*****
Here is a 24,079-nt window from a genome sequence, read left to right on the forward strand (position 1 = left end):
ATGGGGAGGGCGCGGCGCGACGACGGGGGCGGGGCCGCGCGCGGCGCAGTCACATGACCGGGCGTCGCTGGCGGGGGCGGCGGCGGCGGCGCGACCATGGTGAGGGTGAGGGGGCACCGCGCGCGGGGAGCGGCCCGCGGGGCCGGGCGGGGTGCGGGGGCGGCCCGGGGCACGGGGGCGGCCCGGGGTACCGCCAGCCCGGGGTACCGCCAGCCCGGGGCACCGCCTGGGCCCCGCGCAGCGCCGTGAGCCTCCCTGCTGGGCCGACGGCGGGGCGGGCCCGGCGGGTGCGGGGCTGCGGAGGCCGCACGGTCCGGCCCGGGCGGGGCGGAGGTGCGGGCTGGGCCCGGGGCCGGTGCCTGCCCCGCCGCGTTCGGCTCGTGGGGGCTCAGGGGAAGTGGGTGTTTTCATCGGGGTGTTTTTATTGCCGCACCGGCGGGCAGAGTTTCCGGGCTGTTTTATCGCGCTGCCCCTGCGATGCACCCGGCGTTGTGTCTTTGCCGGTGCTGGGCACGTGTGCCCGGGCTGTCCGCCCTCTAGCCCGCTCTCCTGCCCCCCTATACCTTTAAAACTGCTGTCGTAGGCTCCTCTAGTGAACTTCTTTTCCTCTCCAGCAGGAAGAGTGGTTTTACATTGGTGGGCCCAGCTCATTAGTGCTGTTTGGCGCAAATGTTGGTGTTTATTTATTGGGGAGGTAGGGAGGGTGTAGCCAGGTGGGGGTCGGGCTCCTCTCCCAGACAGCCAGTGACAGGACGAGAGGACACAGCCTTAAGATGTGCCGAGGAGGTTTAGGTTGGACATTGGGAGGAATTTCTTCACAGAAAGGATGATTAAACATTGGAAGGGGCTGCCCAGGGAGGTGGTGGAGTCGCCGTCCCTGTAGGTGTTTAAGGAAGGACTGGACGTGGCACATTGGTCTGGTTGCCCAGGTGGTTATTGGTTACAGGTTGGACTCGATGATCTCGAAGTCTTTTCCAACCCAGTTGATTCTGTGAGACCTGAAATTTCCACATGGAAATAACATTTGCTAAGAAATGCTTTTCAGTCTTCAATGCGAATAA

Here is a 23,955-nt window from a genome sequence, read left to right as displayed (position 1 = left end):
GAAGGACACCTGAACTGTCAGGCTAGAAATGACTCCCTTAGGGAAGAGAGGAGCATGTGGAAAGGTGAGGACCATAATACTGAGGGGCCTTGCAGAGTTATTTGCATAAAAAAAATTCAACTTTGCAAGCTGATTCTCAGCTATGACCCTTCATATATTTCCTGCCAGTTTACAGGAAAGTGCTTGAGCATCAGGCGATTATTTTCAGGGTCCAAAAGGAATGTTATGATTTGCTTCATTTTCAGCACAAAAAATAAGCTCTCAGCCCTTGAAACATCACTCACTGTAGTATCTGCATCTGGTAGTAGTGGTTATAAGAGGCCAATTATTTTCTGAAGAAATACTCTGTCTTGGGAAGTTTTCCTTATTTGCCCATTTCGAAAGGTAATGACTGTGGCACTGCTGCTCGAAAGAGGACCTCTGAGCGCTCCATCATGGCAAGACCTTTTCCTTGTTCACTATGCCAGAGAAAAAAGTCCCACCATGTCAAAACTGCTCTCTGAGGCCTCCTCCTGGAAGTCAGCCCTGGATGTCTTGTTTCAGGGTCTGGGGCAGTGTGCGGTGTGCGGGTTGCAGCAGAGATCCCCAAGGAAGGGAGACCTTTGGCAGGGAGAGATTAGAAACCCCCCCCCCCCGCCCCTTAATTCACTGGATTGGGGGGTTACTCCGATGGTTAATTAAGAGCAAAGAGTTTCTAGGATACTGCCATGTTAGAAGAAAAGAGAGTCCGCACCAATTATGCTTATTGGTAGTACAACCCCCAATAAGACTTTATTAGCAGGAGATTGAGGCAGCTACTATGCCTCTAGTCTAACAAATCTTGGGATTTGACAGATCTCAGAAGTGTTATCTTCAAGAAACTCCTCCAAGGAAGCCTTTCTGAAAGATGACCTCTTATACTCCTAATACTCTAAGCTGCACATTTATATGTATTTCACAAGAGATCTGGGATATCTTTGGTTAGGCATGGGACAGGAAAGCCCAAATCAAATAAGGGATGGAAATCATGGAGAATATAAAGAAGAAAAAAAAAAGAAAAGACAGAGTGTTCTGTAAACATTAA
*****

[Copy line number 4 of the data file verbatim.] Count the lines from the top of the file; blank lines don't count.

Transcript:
GAAGGACACCTGAACTGTCAGGCTAGAAATGACTCCCTTAGGGAAGAGAGGAGCATGTGGAAAGGTGAGGACCATAATACTGAGGGGCCTTGCAGAGTTATTTGCATAAAAAAAATTCAACTTTGCAAGCTGATTCTCAGCTATGACCCTTCATATATTTCCTGCCAGTTTACAGGAAAGTGCTTGAGCATCAGGCGATTATTTTCAGGGTCCAAAAGGAATGTTATGATTTGCTTCATTTTCAGCACAAAAAATAAGCTCTCAGCCCTTGAAACATCACTCACTGTAGTATCTGCATCTGGTAGTAGTGGTTATAAGAGGCCAATTATTTTCTGAAGAAATACTCTGTCTTGGGAAGTTTTCCTTATTTGCCCATTTCGAAAGGTAATGACTGTGGCACTGCTGCTCGAAAGAGGACCTCTGAGCGCTCCATCATGGCAAGACCTTTTCCTTGTTCACTATGCCAGAGAAAAAAGTCCCACCATGTCAAAACTGCTCTCTGAGGCCTCCTCCTGGAAGTCAGCCCTGGATGTCTTGTTTCAGGGTCTGGGGCAGTGTGCGGTGTGCGGGTTGCAGCAGAGATCCCCAAGGAAGGGAGACCTTTGGCAGGGAGAGATTAGAAACCCCCCCCCCCCGCCCCTTAATTCACTGGATTGGGGGGTTACTCCGATGGTTAATTAAGAGCAAAGAGTTTCTAGGATACTGCCATGTTAGAAGAAAAGAGAGTCCGCACCAATTATGCTTATTGGTAGTACAACCCCCAATAAGACTTTATTAGCAGGAGATTGAGGCAGCTACTATGCCTCTAGTCTAACAAATCTTGGGATTTGACAGATCTCAGAAGTGTTATCTTCAAGAAACTCCTCCAAGGAAGCCTTTCTGAAAGATGACCTCTTATACTCCTAATACTCTAAGCTGCACATTTATATGTATTTCACAAGAGATCTGGGATATCTTTGGTTAGGCATGGGACAGGAAAGCCCAAATCAAATAAGGGATGGAAATCATGGAGAATATAAAGAAGAAAAAAAAAAGAAAAGACAGAGTGTTCTGTAAACATTAA